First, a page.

So: Wordsworth has rebuked Coleridge over some aspect of his behaviour, and threatened to impose some manner of veto upon him. But what kind of veto could Wordsworth, plausibly, have imposed on Coleridge? It's a little hard to imagine. He could not, for instance, stop him from publishing something if he wished to publish, or prevent him from (for example) lecturing in London, writing for the newspapers, living with the Morgans or anything of that kind. No, presumably the veto must have related to something in Wordsworth's power, which is to say: in Wordsworth's house. If the threat was one of banishing Coleridge from Coleorton (let's say), then veto would surely not have been the word used. It's more likely that Wordsworth proposed to veto some mode of Coleridge's interaction with Sara Hutchinson.
What of verecundia? This is a particular Roman virtue, relating to modes of behaviour that are not specifically determined by law or custom; behaviour that is mindful, fitting, tactful, socially conscious, aware of your place and your duties and responsibilities to others. Translating this as ‘deference’ (as J.C.C.Mays does) or ‘modest respect’ (as Kathleen Coburn does) really doesn't get at what's going on in the poem. Robert A. Kaster discusses 'verecundia' at length, beginning with the observation that 'the epitaph of the Republican poet Pacuvius is preserved by the scholar and litterateur Aulus Gellius, who presents it to us as “verecundus and pure in the highest degree and worthy of [the poet’s] superbly discriminating dignity (elegantissima)”. Kaster goes on:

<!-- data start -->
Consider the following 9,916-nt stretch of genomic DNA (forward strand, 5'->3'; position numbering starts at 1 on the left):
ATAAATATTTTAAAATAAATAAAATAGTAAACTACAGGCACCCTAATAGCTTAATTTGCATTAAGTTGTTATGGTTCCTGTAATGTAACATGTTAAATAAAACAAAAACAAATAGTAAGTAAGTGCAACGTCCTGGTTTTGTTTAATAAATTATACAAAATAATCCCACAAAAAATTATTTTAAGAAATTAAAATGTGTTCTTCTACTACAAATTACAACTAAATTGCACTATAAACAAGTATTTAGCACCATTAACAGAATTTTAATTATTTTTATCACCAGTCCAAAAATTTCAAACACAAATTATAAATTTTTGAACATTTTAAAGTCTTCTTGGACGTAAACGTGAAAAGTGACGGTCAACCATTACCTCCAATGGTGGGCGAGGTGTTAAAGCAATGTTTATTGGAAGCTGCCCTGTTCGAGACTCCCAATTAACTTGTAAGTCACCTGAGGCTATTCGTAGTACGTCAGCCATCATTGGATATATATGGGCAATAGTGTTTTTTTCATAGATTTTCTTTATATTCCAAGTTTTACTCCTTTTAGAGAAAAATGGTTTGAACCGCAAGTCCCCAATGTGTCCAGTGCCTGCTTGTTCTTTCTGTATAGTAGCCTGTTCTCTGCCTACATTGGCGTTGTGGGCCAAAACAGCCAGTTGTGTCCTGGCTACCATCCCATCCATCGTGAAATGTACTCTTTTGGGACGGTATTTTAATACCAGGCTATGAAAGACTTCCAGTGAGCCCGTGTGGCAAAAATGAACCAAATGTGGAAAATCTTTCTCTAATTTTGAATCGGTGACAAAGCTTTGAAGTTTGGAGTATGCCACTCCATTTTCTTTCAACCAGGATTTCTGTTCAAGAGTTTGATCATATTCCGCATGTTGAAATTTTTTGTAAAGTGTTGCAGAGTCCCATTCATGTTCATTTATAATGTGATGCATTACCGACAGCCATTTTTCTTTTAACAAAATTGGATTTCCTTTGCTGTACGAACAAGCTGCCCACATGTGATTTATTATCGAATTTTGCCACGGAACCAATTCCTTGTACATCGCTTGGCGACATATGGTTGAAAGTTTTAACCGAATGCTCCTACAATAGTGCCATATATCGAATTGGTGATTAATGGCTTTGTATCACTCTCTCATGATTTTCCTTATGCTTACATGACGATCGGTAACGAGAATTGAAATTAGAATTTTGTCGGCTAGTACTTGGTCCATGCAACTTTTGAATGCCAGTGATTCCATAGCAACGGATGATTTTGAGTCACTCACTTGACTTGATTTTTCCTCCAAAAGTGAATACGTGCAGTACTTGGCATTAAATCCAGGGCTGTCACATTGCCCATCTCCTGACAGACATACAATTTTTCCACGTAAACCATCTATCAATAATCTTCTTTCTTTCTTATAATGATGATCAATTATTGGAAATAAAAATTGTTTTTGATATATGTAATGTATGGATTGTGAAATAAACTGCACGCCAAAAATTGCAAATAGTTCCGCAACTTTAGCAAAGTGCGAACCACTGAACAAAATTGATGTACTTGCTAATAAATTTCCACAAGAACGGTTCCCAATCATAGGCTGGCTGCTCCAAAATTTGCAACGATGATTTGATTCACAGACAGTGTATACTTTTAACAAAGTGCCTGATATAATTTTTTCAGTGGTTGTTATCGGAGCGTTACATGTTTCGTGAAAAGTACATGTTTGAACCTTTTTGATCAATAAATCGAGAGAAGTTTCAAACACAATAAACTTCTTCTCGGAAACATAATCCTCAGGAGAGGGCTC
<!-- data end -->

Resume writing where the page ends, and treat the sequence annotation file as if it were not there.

Verecundia animates the art of knowing your proper place in every social transaction and basing your behaviour on your knowledge; by guiding behaviour in this way verecundia establishes or affirms the social bond between you and others, all of whom (ideally) play complimentary roles. Most fully, this means that you will each gauge your standing relative to the others; you will each present yourself in a way that at least will not give offence—for example, by confrontation or importunity—and that preferably will signal your full awareness of the others’ face, the character they wear in the transaction and the respect that that character is due—not obliterate your own face, the character you are wearing and the respect that it is due. This is the script, the sequence of interlocking motives and moves, that someone experiencing verecundia—a verecundus person—enacts; by enacting that script, the verecundus person draws a line for the self to observe, in settings where no such line is drawn by formal or external authority, where he or she must improvise a performance as a well-socialized person. [Robert A. Kaster, ‘Between Respect and Shame: Verecundia and the Art of Social Worry’, in Emotion, Restraint, and Community in Ancient Rome (Oxford University Press 2005), 13-15]Coleridge may have been thinking of virtue in a Roman sense, or may be remembering a specific discussion with Wordsworth on that topic. But there is also a Christian context. Some Christian writers were suspicious of verecundia, precisely because it locates the individual's moral and social compass in their own tact and judgement, rather than in obedience to external authority and divine commandment. For example, Jesuit theologian Diego de Baeza argues that 'ubi verecundia nimia, potentissima diaboli tyrannis?' Where there is excessive verecundia, is there not the devil’s most potent tyranny? [Diego de Baeza, Commentariorum moralium in evangelican historiam (1644), 394]. I’ve no idea if Coleridge read this (he wasn’t really in the habit of browsing Jesuitical theology); but he was surely aware that Thomas Aquinas defends a proper verecundia as a key Christian virtue: he devotes two whole sections of the Summa Theologica to demonstrating that ‘verecundia est virtus’. Here, a couple of decades after Coleridge wrote his poem, is the Quarterly Review's definition of the word: